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Gatebox reimagines Amazon Alexa as fawning anime girlfriend

"Azuma Hikari" is the holographic interface for the Gatebox
"Azuma Hikari" is the holographic interface for the Gatebox
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Gatebox uses an anime character as the interface for an AI personal assistant
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Gatebox uses an anime character as the interface for an AI personal assistant
Gatebox uses back projection technology to create the illusion of a hologram
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Gatebox uses back projection technology to create the illusion of a hologram
Diagram of Gatebox
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Diagram of Gatebox
The Gatebox app
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The Gatebox app
The Gatebox app allows it to chat with its owner
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The Gatebox app allows it to chat with its owner
Gatebox provides weather information
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Gatebox provides weather information
Gatebox uses sensors to track its owner
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Gatebox uses sensors to track its owner
Gatebox features
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Gatebox features
"Azuma Hikari" is the holographic interface for the Gatebox
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"Azuma Hikari" is the holographic interface for the Gatebox

While artificial intelligence-based smart speakers like Amazon Echo and Google Home may be grabbing the headlines, Tokyo-based Vinclu's Gatebox is looking to set itself apart with a virtual assistant who isn't just a disembodied voice, but takes the holographic form of a tiny anime girl who seems a bit too eager to please. The device was first announced back in January, but Vinclu is now taking limited pre-orders for those interested in a virtual personal assistant that also doubles as a surrogate girlfriend.

Billed as the "world's first virtual home robot," Gatebox consists of a 520 mm (20 in) high transparent tank and plastic base that makes it look a bit like a drip coffeemaker, but instead of java juice, inside is "Aizuma Hikari," a tiny anime girl designed by Taro Minoboshi and voiced by Japanese actress Yuka Hiyamizu.

The current design and sales video for Gatebox indicates without ambiguity that it's aimed at lonely young salarymen in need of companionship. In addition to providing calendar reminders and weather reports, it is also capable of realistic, personal communications.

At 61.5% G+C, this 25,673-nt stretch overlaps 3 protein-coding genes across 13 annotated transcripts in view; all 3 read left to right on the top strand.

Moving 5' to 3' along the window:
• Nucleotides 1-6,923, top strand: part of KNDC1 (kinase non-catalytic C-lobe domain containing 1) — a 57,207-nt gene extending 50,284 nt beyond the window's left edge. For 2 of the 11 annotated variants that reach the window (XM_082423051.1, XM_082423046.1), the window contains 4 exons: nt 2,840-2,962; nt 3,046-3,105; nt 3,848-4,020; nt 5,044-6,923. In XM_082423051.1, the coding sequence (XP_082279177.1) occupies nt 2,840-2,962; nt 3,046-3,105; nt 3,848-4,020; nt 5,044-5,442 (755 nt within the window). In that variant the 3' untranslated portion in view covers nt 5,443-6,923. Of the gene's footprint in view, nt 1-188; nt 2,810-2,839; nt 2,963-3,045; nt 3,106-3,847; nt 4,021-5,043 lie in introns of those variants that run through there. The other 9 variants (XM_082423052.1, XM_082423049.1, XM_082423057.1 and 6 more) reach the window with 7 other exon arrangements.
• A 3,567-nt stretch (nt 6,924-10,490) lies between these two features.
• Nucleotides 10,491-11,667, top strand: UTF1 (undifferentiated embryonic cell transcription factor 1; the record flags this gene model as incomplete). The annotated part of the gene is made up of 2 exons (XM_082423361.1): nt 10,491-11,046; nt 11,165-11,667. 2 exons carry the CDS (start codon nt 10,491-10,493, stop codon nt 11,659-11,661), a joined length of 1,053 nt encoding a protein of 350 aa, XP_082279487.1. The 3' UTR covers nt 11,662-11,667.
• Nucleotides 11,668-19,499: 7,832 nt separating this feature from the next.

Diagram of Gatebox
Diagram of Gatebox

Where digital personal assistants like Alexa, Siri, or OK Google have efficient, businesslike female personalities leavened with a dry sense of humor, Gatebox is currently programmed to be a bit more… familiar, if not adoring. It acts like a distinctly soppy girlfriend that's sad when you go to the office, sends you texts at work wanting to know when you'll be home, gets "lonely" if you're late, turns the light on in anticipation of your return, and even watches television with you with its own holographic mug of cocoa.

According to the makers, Gatebox's AI is capable of learning and adapting to its owners habits, such as when they get up in the morning or come home in the evening. The company also promises software updates and major expansions of the device's capabilities. At the moment, a press of a button on the device will wake up "Aizuma," who can engage in chat within her limited vocabulary, track its owner's movements, and recognize his (or her) face and voice.

In addition, Gatebox has an IOS/Android app with a bespoke chat function that allows it to not only send reminders to its owner, but to engage in conversations while away from the device. Presumably about how much it misses them.

The Gatebox app allows it to chat with its owner
The Gatebox app allows it to chat with its owner

Meant for a home environment, the Gatebox weighs only 5 kg (11 lb) and is designed to fit easily in an ordinary flat. It uses a range of AC currents from 100 to 240 V, and includes a stereo speaker, camera, microphone, tracking sensors, temperature and humidity sensor, and light sensor. It uses a rear projection system to provide the illusion of the anime character hologram, can make Wi-Fi and Bluetooth connections, and has an infrared system to control lights and home appliances. There's also has HDMI and PC inputs to allow the owner to make their own modifications and create their own characters.

The Gatebox Is available for pre-order in Japan and the United States for ¥298,000 (US$2,520) in a limited sale of 300 units that are set to ship in January.

The video below introduces Gatebox.

Source: Gatebox
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2 comments
Robert Walther
Designed and "aimed at lonely young salarymen in need of companionship"; ownership of this childish fantasy should ensure that any such "lonely young salarymen" retain that dubious status, permanently.
NigelThompson
Kinda cute, kinda creepy. Shades of Robert Heinlein there. Wonder how long before the "adult" upgrade comes out?
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